I am pleased we had so many great presentations! It was a rough week for tUR and it was great to focus on the work that matters to us.

And so many great titles.

Memes proposed that we become hugs for hire. I meant to write "thugs" because that makes sense but I actually wrote "hugs" and I'm going to leave it because it seems more true to our mission.

HDan proposed we send some dino DNA to near space.

Multi-Flexor proposed that we do a battery of tests.

Kieran got deep into theological territory and advocated for the search for Space Cat. 

Abandoned seemed confused about the prompt and performed Hamlet's soliloquy to thunderous applause. 

After the presentations we deliberated and discussed for over an hour. We decided on the top three candidates pretty quickly but then things devolved from there.

We decided to table the discussion in favor of more research this week. The top three ideas will keep refining their projects and sending the group articles and information to read. On Wednesday rebuttals will go out and the team will vote on Friday.

Also, a big shout out to Caramore Community for being our home away from home.

Monday, September 11, 2017

I've put off writing this entry for a full week in an attempt to do it justice. Every time I've opened the page I've decided that I was too tired to use any of my best words, and closed it without even trying.

I think I'm ready now.

Everyone is asking me, "What was it like?" It's hard to explain. I feel like with tUR-1 and tUR-2 that I was very conscious that we were sending up our payload. I felt connected to the physical box in a way that made the experience easier to grasp. Partially that is because of how home grown the experience was, especially for tUR-2 which was a total labor of love, but partially because we knew in a few hours it would fall to Earth and we would try to find it.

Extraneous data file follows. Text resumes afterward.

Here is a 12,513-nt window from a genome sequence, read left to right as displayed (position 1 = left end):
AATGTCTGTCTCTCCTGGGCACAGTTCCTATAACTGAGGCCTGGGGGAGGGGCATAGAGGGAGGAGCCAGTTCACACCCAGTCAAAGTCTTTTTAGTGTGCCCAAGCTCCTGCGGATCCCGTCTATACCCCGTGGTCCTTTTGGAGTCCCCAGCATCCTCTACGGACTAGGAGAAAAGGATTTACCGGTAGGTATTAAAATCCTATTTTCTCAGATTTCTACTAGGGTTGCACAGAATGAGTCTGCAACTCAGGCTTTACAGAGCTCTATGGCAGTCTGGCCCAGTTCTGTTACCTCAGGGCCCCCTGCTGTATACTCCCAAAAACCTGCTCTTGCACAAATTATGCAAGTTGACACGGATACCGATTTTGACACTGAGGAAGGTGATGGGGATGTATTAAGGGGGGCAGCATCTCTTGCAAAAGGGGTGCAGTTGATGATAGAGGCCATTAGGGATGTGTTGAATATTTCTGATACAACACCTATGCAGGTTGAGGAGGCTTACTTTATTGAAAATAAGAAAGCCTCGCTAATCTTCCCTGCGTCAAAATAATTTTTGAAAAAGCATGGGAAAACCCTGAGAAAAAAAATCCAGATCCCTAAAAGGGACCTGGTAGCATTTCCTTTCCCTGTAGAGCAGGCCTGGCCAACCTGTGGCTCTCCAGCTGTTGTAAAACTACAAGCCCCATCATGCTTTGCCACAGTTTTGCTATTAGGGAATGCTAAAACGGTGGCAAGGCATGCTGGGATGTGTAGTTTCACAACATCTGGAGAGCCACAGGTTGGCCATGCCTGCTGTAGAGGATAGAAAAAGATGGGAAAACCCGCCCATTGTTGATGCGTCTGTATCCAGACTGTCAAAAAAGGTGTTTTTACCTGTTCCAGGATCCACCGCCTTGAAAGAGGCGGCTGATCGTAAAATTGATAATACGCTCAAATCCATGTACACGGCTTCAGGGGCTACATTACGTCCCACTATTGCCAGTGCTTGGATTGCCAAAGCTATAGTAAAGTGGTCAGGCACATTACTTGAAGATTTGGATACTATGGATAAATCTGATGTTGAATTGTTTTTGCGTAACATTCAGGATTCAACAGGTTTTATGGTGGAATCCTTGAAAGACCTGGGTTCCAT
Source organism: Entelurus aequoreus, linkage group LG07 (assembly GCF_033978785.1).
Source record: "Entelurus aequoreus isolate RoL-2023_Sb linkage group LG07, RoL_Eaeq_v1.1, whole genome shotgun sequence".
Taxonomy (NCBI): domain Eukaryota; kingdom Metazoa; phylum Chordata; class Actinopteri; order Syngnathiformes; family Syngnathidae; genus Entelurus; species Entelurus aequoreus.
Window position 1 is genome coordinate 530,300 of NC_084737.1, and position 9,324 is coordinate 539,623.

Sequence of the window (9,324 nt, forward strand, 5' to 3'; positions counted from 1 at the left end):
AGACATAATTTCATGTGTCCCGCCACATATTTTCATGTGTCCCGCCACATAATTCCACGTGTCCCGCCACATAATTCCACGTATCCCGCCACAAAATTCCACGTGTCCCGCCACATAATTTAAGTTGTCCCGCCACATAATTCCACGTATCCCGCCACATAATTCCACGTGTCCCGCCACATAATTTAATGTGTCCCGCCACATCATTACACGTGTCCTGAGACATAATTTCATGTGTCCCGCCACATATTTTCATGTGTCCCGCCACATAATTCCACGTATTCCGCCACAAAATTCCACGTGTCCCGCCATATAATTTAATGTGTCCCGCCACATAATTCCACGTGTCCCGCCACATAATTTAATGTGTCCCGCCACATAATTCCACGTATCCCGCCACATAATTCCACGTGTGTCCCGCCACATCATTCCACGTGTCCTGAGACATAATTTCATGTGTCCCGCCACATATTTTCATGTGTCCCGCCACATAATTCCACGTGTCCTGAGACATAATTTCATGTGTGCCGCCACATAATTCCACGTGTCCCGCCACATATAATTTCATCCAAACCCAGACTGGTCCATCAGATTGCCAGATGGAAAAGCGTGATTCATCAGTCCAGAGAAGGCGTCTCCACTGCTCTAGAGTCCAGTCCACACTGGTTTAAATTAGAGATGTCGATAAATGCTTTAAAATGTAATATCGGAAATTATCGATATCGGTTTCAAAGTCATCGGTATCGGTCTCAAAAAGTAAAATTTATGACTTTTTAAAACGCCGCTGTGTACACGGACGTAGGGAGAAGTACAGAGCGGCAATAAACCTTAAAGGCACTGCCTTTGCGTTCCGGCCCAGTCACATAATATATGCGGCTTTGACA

HASP was a much more disconnected sensation for me and not just because I was gliding by on two hours of sleep.

Scientific ballooning is almost laughably astonishing. When I tell people about the scale of the balloons and gondola they react with a derivation of, "You're going to what with what?"

 I've watched balloon inflations, and finally a launch, online but I was not prepared for the sight of it on the horizon and I had to focus incredibly hard to not get lost in the awe of it and remember that we had made a small piece of it.

Two big moments happen during every launch that make the crowd gasp.
1. When the balloon is let up to the end of the tether.
2. When the balloon is released.

I was impressed by how smoothly both of these negotiations were conducted compared to the frantic release of our tinier, and much less deadly, tUR-1 payload. I also enjoyed how everyone clapped because it reminded me of everyone applauding the solar eclipse. (I definitely spent much more time staring into the sun at launch than I did for the eclipse.)

After launch we spent the rest of the day watching GOAT cruising along above the Earth and this was even harder to comprehend. 

It doesn't look real, especially on this monitor. Like, it doesn't even look like a very good fake.

Our friends and family were sending screenshots in to Facebook all day and it was wonderful. I hope that Dan D. will post some of his collection. The whole time I was trying to really absorb the fact that we built that thing in my geology lab. We built it. 


People ask, and I don't do a very good job of explaining, what is so fantastic about this experience. What makes it worth it? Was it worth all of the missed social events, sleepless nights, deadlines, headaches, travel forms, and bags of trail mix? Was it worth all of that to go to this desolate place and launch a metal shoebox into the sky for a day?

I think so.

Tuesday, September 5, 2017

HASP recovered

HASP has landed safely in the desert. They have recovered and GOAT will be back in Ft. Sumner by tomorrow morning, where they'll pack it up for shipment home to North Carolina. We are en route home ourselves.

Once we get there, we start the science work: data analysis, post-processing, and reporting. Science Team has some chromatography to tend to. We are tired but quietly jubilant. It has been a lovely trip.

(Edit: everyone home safe!)

Monday, September 4, 2017

Successful launch of HASP

We had a beautiful launch at 14:04:25 UTC (08:04:25 local, 10:04 EST) with lovely detachment and gentle ascent. We're getting good data back here as GOAT heads to space. NASA Educational UStream is showing our footage live now.

Balloon is smaller than expected